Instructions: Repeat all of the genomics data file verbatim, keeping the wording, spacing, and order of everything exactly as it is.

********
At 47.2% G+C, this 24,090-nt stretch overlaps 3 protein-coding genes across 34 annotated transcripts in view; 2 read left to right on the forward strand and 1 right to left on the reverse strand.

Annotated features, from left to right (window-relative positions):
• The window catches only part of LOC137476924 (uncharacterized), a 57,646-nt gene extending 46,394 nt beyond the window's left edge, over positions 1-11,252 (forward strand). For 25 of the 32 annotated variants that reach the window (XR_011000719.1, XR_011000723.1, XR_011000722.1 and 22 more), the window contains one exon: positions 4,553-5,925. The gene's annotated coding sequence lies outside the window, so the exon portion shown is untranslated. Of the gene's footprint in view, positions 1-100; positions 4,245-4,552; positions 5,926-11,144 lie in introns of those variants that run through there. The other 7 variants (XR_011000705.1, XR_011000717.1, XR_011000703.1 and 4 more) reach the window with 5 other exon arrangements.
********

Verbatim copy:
At 47.2% G+C, this 24,090-nt stretch overlaps 3 protein-coding genes across 34 annotated transcripts in view; 2 read left to right on the forward strand and 1 right to left on the reverse strand.

Annotated features, from left to right (window-relative positions):
• The window catches only part of LOC137476924 (uncharacterized), a 57,646-nt gene extending 46,394 nt beyond the window's left edge, over positions 1-11,252 (forward strand). For 25 of the 32 annotated variants that reach the window (XR_011000719.1, XR_011000723.1, XR_011000722.1 and 22 more), the window contains one exon: positions 4,553-5,925. The gene's annotated coding sequence lies outside the window, so the exon portion shown is untranslated. Of the gene's footprint in view, positions 1-100; positions 4,245-4,552; positions 5,926-11,144 lie in introns of those variants that run through there. The other 7 variants (XR_011000705.1, XR_011000717.1, XR_011000703.1 and 4 more) reach the window with 5 other exon arrangements.